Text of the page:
Figure 1: Photomicrograph (Haematoxylin and eosin stain; x40) shows a well-circumscribed tumour (panel A); Photomicrograph (Haematoxylin and eosin stain; x100) shows tubules of epithelial cells (black arrow) with interspersed mature neuroglial tissue (panel B); Photomicrograph (Haematoxylin and eosin stain; x100) shows mature neuroglial tissue (blue arrowhead) and cartilage (red asterisk) (panel C); Photomicrograph (Haematoxylin and eosin stain; x100) shows osteoid (panel D)

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Wilm's tumor is one of the commonest renal neoplasms of childhood that arises from the totipotent cells of mesonephric blastema, which has the potential to differentiate along epithelial as well as mesenchymal pathways. Teratoid Wilm's tumor (TWT) is a rare variant of Wilm's tumor with uncertain pathogenesis, wherein heterologous components (epithelial or mesenchymal) comprise >50% of the tumor area. Fernandes et al.[1] described teratoid Wilm's tumor (TWT) as having the presence of a heterologous component occupying >50% of tumor area. The heterologous component may be epithelial or mesenchymal in origin. The epithelial heterologous component may be seen as squamous epithelium, mucinous columnar epithelium, respiratory epithelium, etc., The heterologous mesenchymal component can be seen as the presence of cartilage, bone, neural tissue, smooth muscle, skeletal muscle, and rhabdomyoblasts. Differential diagnoses of TWT include renal teratoma, metastasis from a germ cell tumor, and angiomyolipoma.[2] Teratoma and TWT may have similar histology but teratomas usually display unequivocal organogenesis.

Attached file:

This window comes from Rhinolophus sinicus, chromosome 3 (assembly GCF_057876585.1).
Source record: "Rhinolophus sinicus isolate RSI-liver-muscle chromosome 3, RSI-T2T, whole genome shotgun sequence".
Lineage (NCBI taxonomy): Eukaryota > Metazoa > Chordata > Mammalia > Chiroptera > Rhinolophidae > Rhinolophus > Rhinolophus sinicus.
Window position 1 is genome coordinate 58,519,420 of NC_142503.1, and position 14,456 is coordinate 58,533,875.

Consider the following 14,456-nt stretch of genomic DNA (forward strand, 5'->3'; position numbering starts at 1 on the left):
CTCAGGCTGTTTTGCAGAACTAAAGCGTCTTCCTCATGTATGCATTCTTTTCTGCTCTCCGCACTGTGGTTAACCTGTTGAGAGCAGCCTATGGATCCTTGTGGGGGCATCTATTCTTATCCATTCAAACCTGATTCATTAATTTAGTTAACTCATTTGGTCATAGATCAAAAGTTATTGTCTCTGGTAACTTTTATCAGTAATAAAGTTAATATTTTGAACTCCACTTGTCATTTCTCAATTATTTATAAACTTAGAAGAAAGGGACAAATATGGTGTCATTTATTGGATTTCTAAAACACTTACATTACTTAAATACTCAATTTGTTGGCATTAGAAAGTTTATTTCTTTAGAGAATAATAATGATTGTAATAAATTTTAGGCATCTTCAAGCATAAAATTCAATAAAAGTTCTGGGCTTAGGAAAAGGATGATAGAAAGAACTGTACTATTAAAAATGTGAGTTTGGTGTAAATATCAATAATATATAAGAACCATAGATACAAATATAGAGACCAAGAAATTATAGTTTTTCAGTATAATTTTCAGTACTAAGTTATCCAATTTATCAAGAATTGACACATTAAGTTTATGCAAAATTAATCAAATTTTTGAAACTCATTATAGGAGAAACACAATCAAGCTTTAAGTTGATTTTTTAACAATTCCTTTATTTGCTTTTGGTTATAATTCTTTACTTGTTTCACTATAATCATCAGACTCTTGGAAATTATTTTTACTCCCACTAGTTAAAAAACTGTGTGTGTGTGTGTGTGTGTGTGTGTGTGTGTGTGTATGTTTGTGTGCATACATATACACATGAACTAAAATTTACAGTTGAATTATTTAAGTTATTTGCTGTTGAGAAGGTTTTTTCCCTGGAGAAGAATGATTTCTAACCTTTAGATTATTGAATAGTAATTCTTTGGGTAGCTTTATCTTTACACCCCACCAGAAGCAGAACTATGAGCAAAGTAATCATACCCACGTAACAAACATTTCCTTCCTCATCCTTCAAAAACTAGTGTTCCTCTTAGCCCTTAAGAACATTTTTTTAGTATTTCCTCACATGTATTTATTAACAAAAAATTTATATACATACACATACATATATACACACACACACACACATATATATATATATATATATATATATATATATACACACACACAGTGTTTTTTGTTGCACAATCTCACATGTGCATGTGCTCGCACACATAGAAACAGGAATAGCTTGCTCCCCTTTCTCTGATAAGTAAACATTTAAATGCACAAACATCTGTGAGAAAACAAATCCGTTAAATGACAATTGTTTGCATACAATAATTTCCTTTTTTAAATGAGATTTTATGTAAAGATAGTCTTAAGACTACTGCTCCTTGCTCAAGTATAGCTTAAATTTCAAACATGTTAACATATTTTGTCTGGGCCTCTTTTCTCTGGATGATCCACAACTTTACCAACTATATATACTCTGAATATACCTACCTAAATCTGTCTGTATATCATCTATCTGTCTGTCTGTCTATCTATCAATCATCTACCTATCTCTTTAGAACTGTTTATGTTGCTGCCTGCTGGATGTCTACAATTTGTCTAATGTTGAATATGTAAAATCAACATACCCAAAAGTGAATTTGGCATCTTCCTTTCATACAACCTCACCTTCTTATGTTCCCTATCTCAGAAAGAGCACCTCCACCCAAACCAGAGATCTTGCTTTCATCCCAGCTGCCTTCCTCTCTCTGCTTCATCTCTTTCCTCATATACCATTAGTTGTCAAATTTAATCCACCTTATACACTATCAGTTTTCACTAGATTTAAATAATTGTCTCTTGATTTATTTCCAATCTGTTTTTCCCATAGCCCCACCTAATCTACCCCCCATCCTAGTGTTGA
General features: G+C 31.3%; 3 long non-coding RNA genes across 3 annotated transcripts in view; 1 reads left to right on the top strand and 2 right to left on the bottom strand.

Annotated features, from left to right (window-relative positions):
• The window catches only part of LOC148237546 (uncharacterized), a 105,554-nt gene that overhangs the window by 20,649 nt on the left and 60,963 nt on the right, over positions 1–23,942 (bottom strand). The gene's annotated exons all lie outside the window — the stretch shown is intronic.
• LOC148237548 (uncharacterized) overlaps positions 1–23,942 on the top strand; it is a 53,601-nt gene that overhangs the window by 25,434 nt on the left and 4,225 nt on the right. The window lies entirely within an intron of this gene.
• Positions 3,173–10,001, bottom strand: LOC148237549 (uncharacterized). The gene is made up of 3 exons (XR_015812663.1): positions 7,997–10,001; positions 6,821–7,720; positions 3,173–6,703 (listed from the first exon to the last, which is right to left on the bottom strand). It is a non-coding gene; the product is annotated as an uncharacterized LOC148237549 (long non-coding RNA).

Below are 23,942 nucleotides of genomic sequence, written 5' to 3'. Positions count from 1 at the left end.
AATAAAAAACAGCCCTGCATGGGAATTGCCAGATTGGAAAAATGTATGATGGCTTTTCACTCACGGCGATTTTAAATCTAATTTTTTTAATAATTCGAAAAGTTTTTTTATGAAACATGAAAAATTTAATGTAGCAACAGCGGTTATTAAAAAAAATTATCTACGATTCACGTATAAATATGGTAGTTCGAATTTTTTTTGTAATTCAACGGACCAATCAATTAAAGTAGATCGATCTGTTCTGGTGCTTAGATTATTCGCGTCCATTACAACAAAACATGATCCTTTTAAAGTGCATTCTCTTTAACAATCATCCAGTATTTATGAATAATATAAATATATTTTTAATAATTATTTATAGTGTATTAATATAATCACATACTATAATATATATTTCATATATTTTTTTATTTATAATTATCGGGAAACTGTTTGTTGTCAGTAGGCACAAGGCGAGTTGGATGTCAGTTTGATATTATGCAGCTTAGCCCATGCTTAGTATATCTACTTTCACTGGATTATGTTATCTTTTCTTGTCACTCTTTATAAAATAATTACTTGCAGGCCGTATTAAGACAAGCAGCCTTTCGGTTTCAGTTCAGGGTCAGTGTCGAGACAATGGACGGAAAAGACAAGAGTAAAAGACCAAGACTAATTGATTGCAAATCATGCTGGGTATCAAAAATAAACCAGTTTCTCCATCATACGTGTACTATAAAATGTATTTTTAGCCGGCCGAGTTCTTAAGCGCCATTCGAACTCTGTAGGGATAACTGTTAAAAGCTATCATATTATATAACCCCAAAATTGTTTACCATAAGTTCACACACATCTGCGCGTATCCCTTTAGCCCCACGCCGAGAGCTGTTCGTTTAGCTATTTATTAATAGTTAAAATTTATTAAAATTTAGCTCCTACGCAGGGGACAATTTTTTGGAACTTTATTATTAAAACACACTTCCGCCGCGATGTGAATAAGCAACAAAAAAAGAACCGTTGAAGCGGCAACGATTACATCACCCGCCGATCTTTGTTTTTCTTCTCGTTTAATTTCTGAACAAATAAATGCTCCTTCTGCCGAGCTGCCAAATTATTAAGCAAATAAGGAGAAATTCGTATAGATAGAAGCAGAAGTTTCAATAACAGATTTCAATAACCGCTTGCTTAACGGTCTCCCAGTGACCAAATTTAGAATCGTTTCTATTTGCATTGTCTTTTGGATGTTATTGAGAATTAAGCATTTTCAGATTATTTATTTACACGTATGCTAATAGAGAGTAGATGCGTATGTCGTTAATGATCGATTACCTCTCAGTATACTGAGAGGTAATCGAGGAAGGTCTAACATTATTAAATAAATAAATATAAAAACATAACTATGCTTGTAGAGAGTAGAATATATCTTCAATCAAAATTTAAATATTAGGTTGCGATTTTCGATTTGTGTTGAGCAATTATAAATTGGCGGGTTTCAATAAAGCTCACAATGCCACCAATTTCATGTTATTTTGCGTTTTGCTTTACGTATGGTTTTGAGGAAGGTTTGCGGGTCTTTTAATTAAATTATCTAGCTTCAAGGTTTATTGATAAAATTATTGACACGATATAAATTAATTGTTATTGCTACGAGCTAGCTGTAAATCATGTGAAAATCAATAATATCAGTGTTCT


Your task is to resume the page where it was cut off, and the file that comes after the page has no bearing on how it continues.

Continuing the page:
As TWT is a rare entity, the role of neoadjuvant chemotherapy is not well-established in such cases yet. However, Children Oncology Group (COG) has proposed guidelines for both preoperative and postoperative chemotherapy.[3] The presence of heterologous components leads to chemotherapy resistance due to the presence of mature teratoid components. Yet, a complete cure can be achieved only when the tumor is completely excised by surgery. Tumor histology is one of the important prognostic factors. Of all, the presence of anaplasia qualifies for unfavorable histology leading to resistance to chemotherapy.[3]